Reasonableness Leads to Peace
1, 2. (a) What transformation can result if a person uses his reasoning faculty? (b) How is this emphasized by the apostle Paul?
JEHOVAH God has given reason to man, with the ability to be reasonable. Using this marvelous faculty enables man to serve God because of his appreciation of God’s wonderful qualities—his love, mercy and undeserved kindness, his almightiness, his limitless wisdom and his perfect justice. By reasoning on these things, the wise person can see that he himself has a limited measure of such qualities and that he should work to increase them in himself. He can thus serve God and, by loving and pleasing the God he serves, can become more like God, copying his ways.
2 The apostle Paul, a close imitator of Christ, who imitated and exemplified his Father Jehovah in a perfect way, counseled us: “Consequently I entreat you by the compassions of God, brothers, to present your bodies a sacrifice living, holy, acceptable to God, a sacred service with your power of reason. And quit being fashioned after this system of things, but be transformed by making your mind over, that you may prove to yourselves the good and acceptable and perfect will of God.”—Rom. 12:1, 2.
3. How is having the quality of reasonableness pleasant and essential? Why?
3 We enjoy association with one having the Godlike quality of reasonableness. Such a person is fair-minded, right-thinking, approachable, so peaceable to be around. But more important than this, reasonableness is essential to please God, who is always reasonable. He extends the invitation to men to use their reasoning power through the apostle, who says: “I entreat you.” In chapter 12 of the Bible book of Romans we are given a full description of what serving with our power of reason means. We find that wisdom, balance, understanding and good sense can be gained by right reasoning. A reasonable person will not think more of himself than is necessary, but will be sound in mind. Ro 12 Verse three tells us: “For through the undeserved kindness given to me I tell everyone there among you not to think more of himself than it is necessary to think; but to think so as to have a sound mind, each one as God has distributed to him a measure of faith.”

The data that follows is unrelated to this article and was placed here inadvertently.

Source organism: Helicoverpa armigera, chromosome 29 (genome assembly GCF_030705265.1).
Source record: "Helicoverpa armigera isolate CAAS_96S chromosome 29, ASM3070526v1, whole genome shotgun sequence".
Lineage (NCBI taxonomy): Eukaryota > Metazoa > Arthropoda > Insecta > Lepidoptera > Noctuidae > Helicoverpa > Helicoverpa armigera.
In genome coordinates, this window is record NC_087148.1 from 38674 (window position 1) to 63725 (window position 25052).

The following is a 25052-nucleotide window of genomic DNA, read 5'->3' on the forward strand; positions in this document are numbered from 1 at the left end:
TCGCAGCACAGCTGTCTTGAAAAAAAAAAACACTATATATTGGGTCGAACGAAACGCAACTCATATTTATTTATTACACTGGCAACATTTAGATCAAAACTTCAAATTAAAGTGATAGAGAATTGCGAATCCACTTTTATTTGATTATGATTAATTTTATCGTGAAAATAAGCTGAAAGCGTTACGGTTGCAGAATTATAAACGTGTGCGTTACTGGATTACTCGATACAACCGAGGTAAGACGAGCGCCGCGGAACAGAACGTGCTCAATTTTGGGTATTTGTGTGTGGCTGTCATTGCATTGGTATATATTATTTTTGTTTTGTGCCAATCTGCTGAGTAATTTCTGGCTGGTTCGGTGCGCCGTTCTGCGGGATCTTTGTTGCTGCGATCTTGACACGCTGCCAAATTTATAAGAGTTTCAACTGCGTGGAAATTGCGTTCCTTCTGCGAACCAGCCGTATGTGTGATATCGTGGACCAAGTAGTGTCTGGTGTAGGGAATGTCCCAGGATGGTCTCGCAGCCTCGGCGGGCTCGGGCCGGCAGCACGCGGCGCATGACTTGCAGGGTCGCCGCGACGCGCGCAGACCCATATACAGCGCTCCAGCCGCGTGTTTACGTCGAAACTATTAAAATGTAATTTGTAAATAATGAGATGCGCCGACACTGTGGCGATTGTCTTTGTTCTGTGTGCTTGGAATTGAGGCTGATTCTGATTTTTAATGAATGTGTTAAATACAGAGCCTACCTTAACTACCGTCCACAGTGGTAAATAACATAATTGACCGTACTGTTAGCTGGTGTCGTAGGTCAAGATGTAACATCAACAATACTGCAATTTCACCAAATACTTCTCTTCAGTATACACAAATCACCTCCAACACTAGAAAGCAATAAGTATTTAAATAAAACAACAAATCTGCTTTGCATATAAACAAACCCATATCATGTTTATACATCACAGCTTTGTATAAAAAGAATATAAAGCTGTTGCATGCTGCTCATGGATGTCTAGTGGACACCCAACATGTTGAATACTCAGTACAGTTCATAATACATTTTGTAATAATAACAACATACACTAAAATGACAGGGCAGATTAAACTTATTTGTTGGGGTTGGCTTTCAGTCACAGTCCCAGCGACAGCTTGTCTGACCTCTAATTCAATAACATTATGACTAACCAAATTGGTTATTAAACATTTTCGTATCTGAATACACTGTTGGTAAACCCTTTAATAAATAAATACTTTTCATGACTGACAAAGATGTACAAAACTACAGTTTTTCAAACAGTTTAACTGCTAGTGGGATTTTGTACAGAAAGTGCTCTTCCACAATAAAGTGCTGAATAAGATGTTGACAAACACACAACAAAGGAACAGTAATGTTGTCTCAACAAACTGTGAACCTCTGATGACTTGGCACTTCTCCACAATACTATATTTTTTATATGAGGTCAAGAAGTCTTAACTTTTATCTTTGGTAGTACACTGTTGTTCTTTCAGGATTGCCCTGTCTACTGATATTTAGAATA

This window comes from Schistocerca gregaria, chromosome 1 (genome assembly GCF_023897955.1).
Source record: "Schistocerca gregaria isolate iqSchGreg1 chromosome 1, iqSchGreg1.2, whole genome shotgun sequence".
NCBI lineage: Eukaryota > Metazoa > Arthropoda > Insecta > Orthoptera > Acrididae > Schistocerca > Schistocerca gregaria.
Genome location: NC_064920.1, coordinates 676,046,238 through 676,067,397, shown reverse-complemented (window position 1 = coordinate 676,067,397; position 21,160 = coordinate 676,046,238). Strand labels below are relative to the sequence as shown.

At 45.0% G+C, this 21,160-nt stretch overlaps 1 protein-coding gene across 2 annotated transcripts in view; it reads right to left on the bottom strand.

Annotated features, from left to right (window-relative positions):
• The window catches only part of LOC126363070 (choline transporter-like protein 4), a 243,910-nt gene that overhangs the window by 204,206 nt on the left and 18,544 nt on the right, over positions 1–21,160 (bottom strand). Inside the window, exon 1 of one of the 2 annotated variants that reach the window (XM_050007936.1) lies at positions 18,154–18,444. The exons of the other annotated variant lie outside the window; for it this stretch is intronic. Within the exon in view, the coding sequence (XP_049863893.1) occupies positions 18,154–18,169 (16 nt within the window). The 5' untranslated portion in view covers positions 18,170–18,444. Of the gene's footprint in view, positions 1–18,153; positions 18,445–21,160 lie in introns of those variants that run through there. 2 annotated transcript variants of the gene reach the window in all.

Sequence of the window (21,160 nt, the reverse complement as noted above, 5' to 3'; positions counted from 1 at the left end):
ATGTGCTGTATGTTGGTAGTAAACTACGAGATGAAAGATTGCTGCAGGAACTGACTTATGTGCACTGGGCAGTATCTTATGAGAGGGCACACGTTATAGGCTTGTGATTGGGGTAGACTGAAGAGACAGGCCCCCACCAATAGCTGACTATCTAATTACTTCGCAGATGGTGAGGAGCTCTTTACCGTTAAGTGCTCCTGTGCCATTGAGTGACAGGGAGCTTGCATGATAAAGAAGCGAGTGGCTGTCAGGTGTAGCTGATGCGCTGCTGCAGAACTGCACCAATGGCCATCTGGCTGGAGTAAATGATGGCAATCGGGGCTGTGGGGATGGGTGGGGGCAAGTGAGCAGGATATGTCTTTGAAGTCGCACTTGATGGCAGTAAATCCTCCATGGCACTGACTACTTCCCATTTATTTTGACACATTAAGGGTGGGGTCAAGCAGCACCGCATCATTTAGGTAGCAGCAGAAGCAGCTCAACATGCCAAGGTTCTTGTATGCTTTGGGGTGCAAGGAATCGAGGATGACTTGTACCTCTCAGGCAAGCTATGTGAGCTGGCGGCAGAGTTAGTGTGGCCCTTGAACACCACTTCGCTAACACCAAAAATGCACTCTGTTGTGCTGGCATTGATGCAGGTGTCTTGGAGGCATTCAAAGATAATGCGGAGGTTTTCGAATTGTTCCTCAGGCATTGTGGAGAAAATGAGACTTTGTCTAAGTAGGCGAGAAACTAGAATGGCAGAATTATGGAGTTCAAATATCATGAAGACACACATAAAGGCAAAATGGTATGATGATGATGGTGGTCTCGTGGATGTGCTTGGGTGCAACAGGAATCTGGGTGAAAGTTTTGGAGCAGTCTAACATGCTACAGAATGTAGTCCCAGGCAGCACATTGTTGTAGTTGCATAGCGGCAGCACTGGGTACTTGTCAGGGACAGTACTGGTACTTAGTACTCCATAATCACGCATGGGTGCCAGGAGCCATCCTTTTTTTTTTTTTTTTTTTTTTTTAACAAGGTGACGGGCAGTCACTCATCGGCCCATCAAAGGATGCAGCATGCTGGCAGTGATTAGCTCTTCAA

4. (a) What study is most vital? Why? (b) Upon what is it most profitable to meditate? Why?